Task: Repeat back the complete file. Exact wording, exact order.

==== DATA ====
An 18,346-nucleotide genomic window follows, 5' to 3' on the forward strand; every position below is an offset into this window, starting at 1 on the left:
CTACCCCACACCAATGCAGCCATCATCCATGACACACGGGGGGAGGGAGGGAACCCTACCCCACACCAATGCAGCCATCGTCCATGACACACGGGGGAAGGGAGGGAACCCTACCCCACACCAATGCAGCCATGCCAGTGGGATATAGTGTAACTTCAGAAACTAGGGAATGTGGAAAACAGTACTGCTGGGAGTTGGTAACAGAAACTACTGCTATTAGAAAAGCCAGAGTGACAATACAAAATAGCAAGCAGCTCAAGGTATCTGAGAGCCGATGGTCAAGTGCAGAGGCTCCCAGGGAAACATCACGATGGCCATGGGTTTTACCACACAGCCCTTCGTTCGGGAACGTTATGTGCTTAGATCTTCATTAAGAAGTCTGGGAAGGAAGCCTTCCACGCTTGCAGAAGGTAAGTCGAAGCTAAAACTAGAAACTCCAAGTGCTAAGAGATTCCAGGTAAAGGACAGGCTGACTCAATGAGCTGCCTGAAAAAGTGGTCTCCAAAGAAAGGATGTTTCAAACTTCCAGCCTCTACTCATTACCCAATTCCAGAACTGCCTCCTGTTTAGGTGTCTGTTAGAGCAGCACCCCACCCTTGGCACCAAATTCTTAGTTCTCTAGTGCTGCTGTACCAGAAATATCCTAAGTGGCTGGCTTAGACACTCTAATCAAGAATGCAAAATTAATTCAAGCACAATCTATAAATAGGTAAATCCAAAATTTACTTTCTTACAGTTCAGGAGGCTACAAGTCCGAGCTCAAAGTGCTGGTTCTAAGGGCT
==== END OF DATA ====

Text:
An 18,346-nucleotide genomic window follows, 5' to 3' on the forward strand; every position below is an offset into this window, starting at 1 on the left:
CTACCCCACACCAATGCAGCCATCATCCATGACACACGGGGGGAGGGAGGGAACCCTACCCCACACCAATGCAGCCATCGTCCATGACACACGGGGGAAGGGAGGGAACCCTACCCCACACCAATGCAGCCATGCCAGTGGGATATAGTGTAACTTCAGAAACTAGGGAATGTGGAAAACAGTACTGCTGGGAGTTGGTAACAGAAACTACTGCTATTAGAAAAGCCAGAGTGACAATACAAAATAGCAAGCAGCTCAAGGTATCTGAGAGCCGATGGTCAAGTGCAGAGGCTCCCAGGGAAACATCACGATGGCCATGGGTTTTACCACACAGCCCTTCGTTCGGGAACGTTATGTGCTTAGATCTTCATTAAGAAGTCTGGGAAGGAAGCCTTCCACGCTTGCAGAAGGTAAGTCGAAGCTAAAACTAGAAACTCCAAGTGCTAAGAGATTCCAGGTAAAGGACAGGCTGACTCAATGAGCTGCCTGAAAAAGTGGTCTCCAAAGAAAGGATGTTTCAAACTTCCAGCCTCTACTCATTACCCAATTCCAGAACTGCCTCCTGTTTAGGTGTCTGTTAGAGCAGCACCCCACCCTTGGCACCAAATTCTTAGTTCTCTAGTGCTGCTGTACCAGAAATATCCTAAGTGGCTGGCTTAGACACTCTAATCAAGAATGCAAAATTAATTCAAGCACAATCTATAAATAGGTAAATCCAAAATTTACTTTCTTACAGTTCAGGAGGCTACAAGTCCGAGCTCAAAGTGCTGGTTCTAAGGGCT